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More on the Response Book

Another post on the forthcoming “response book,” titled How God Became Jesus, written in reaction to my book How Jesus Became God. As I indicated in my previous post, I gave my publisher permission to share my manuscript with the five scholars who produced the response, so they were not simply guessing about what I had to say. They had it in their hands. They responded in kind and allowed their publisher to share with me their book. I haven’t read it yet.

The reason that they shared their book with me in advance of its appearance is that we are being asked to do some media events that will require knowledge of each others’ books. The event that has been set up already is a kind of on-radio debate with one of the five authors, Simon Gathercole, who teaches at Cambridge University. Next week I’m heading over to London for Spring break, mainly to see family and so on. But I’ve agreed to do a taped radio show.

Unlike the States, in England (as I understand it – maybe someone can correct me if I’m wrong) there’s one major Christian radio station, which is called Premier Radio. And on it there is a kind of talk show run by a very smart and interesting fellow, an evangelical Christian named Jason Brierley. The show is called “Unbelievable.” I’ve been on it a bunch of times, sometimes being interviewed for one of my books, but most often having an on-air debate (taped ahead of time) on this or that topic – usually something I’ve written about.

In that capacity I’ve debated Peter Williams about the reliability of the manuscript traditions of the New Testament; Darryl Bock on the reliability of the New Testament itself; Mike Licona on the question of whether historians can prove that Jesus’ resurrection happened; and Richard Swinburne, a philosopher who teaches at Oxford, on whether there can be an explanation for the suffering in the world if there is an all-powerful God in charge of it. In *that* debate I got really, truly, and deeply angry and it probably showed. But I can talk about that some other time.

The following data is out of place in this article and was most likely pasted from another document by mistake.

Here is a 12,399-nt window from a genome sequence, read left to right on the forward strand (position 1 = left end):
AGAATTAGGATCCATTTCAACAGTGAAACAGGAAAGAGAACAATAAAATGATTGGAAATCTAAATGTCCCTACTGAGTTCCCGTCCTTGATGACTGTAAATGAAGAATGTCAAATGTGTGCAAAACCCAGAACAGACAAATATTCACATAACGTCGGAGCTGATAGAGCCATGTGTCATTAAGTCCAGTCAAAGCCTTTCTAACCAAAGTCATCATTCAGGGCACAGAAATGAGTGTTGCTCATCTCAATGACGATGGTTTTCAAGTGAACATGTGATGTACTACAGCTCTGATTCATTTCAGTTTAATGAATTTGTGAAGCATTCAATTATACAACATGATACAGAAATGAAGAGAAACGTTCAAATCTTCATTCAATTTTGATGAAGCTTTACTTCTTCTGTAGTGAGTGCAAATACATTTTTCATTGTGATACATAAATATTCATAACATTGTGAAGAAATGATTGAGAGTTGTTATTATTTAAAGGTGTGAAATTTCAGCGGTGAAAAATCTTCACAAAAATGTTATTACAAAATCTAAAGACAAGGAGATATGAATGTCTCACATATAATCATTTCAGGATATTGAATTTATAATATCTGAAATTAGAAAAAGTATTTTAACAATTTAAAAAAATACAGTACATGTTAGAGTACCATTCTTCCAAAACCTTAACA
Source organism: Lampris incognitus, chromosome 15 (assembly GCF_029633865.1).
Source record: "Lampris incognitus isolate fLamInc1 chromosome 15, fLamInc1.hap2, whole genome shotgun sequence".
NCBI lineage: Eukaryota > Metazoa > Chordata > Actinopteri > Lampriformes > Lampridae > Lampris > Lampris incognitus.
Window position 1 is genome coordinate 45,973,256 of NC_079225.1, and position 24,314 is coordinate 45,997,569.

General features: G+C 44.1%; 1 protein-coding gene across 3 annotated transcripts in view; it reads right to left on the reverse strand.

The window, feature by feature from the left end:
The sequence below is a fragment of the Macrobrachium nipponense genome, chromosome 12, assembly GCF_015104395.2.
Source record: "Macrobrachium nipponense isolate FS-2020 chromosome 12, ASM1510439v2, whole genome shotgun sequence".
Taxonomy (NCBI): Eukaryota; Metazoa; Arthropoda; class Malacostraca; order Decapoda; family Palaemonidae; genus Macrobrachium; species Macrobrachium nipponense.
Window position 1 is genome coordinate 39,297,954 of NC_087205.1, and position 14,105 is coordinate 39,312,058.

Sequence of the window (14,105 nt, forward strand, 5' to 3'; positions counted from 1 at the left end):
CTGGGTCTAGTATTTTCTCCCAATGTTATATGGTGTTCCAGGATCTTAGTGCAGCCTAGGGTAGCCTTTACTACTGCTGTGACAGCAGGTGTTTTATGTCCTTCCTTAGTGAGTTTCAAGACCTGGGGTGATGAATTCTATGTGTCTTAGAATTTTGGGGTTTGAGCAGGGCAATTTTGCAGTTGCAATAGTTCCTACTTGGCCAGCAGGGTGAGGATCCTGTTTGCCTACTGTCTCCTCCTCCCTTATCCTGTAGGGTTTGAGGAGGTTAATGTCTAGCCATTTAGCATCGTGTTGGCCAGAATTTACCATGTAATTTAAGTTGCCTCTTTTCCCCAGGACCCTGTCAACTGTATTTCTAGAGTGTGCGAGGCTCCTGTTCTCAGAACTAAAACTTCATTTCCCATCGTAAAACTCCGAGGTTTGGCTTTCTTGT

The debate with Gathercole will be taped and will not be released/aired until after the book appears. So I’ll be interested in seeing how it goes, and will, of course, read his contributions to their book very carefully ahead of time.

 

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Did Jesus Exist? Video Presentation
Books and Response Books

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Comments

  1. Avatar
    staib  March 1, 2014

    You may be right but I think it would be fairer to read it before you condemn it.

    • Bart Ehrman
      Bart Ehrman  March 3, 2014

      I’m not condemning it yet! I’ll be doing extensive responses to it once it comes out. I’m just saying that if the thesis is that God became a human in Jesus, that’s theology, not history, and shouldn’t pretend to be history, if it’s theology.

  2. Avatar
    Cygnus_X1  March 1, 2014

    Well now I have to watch (or listen) to your debate with Richard Swinburne. Sounds like good stuff.
    I’ve been watching some of the Youtube videos by John Ankerberg and it amazes me how Christians can’t seem to wait for the rapture/tribulation/second coming….it’s always right around the corner. They’ve been obsessed with it for 2,000 years to the point where they want a massive war between Israel and their arab neighbors since it was “prophesized”. Scary stuff.
    I look forward to your new book.

  3. Avatar
    J.J.  March 1, 2014

    Your teaser is a surprise. So do you think the author of Mark believed in the resurrection?… and considered Jesus to be God?

    • Bart Ehrman
      Bart Ehrman  March 3, 2014

      Mark absolutely believes in the resurrection. Jesus explicitly says he will be raised from the dead on three occasions, and when the women go to the tomb on the third day, they learn by the young man there that he has in fact been raised. Mark lacks resurrection *appearances*, but not a resurrection!

      • Avatar
        J.J.  March 3, 2014

        I presumed you thought that… but I was leading into the next question, do you think Mark considered Jesus divine?

        • Bart Ehrman
          Bart Ehrman  March 3, 2014

          Yes. But the question is: In what *sense*?? He did *not* think of Jesus as a pre-existent divine being who became a human. He thought of Jesus as one who was adopted by God to be his son, a different model of divinity from, say, that in the Gospel of John.

          • Avatar
            Shubhang  March 4, 2014

            So would that make Mark an ‘adoptionist’? That would be quite ironic that one of the stalwart evangelists of the Church believed in what was post Nicaea an abominable heresy

          • Bart Ehrman
            Bart Ehrman  March 5, 2014